According to a recent edition of LatinoMinería, the six biggest mining projects in Peru are worth a total of US$13 billion dollars. Sadly, only part of one is Canadian, although our miners are active in that country.
The projects noted are Chinalco‘s Toromocho (US$2.2 billion), Xstrata‘s Antapacay (US$1.3 billion) and Las Bambas (US$4.1 billion), Newmont‘s Yanacocha (US$2.8 billion), Southern Copper‘s Tia Maria (US$950 million) and the Antamina expansion (US$1.0 billion). Antamina is owned 22.5% by Vancouver-based Teck Resources as well as BHP Billiton, Xstrata and Mitsubishi.
As far as Canadian-owned development projects go, the La Arena gold-copper project belonging to Toronto’s IamGold (100% owned) is expecting first production in Q4 2010. The project is operated by Rio Alto Mining of Vancouver, and that company is earning a 38.7% interest in return for an expenditure of US$30 million. Initial production will come from a leaching operation, and a 24,000-t/d flotation plant is to be built later. Cost of both phases of the project has been estimated at US$268 million.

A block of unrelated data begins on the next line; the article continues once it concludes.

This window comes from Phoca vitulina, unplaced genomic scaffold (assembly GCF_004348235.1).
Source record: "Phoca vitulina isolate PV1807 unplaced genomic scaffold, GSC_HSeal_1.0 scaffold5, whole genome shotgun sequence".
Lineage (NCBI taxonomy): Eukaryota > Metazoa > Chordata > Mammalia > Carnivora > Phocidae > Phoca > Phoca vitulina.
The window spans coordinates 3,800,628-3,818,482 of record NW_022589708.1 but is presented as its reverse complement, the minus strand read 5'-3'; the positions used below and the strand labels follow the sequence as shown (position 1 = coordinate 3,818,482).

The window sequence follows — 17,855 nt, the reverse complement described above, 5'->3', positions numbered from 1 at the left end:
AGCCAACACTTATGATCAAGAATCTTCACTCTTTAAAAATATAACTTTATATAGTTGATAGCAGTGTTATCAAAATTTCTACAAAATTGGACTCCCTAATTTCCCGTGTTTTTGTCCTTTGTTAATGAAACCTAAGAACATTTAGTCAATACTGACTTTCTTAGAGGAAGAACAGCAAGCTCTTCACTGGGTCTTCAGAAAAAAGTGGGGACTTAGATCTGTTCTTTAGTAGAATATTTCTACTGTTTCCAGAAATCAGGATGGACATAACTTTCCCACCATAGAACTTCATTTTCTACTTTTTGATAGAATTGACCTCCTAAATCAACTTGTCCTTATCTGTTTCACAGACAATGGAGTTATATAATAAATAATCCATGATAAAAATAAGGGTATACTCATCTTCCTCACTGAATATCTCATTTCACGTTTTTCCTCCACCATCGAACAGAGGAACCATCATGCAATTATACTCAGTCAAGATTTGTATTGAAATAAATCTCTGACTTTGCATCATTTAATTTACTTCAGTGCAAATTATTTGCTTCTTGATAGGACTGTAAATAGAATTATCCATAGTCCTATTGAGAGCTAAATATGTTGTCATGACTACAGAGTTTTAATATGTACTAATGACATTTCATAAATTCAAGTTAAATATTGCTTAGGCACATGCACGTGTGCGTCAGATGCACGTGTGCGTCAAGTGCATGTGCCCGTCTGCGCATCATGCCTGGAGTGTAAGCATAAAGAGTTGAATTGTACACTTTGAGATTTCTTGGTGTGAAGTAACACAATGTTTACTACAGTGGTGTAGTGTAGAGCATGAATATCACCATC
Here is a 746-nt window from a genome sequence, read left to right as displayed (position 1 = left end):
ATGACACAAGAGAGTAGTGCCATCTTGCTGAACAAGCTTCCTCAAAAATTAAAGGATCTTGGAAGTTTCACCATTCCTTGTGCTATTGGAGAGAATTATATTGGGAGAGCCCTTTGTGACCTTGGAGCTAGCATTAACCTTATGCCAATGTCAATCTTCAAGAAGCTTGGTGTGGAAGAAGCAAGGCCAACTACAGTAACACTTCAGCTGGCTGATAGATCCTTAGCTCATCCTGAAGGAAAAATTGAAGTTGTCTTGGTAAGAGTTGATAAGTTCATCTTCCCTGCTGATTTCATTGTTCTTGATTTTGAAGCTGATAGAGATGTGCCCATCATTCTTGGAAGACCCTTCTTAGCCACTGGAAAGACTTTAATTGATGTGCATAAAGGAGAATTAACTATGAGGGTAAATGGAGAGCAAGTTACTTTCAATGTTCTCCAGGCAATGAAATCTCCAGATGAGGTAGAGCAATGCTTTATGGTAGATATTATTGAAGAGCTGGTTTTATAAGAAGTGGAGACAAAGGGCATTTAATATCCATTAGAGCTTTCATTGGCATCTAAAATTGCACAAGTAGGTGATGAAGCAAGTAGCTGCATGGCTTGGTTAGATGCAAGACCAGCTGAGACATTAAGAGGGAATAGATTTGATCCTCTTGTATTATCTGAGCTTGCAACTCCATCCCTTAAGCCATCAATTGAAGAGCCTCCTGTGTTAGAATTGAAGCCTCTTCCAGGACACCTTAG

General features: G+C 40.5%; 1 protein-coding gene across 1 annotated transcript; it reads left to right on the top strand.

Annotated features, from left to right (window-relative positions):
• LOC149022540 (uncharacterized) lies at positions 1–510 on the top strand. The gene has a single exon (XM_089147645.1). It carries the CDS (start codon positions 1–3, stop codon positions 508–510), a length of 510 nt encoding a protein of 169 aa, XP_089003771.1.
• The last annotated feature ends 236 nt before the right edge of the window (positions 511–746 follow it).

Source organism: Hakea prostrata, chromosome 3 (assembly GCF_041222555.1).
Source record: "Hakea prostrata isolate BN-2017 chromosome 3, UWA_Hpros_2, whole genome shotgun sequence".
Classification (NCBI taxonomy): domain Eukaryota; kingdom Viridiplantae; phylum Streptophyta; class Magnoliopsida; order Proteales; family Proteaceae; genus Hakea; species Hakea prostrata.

Other development projects include Andean American Mining‘s Invicta gold-silver copper project, Chariot Resources‘ Marcona copper project, Inca Pacific‘s Magistral copper-molybdenum project (ownership of which is disputed), and Norsemont Mining‘s Constancia copper-moly project.
Next are the advanced exploration projects of Antares Minerals, Bear Creek Mining, Canadian Shield, Pan American Silver, Sulliden Gold, Trevali Resources and Vena Resources.
And lastly there are over 100 exploration projects in Peru that are being investigated by Canadian companies.
Canadian’s are in Peru in great numbers, even if their projects are small compared to the six big ones on the horizon. In the end, though, it is the quality of the resource that will propel it to production to take advantage of strong commodity markets.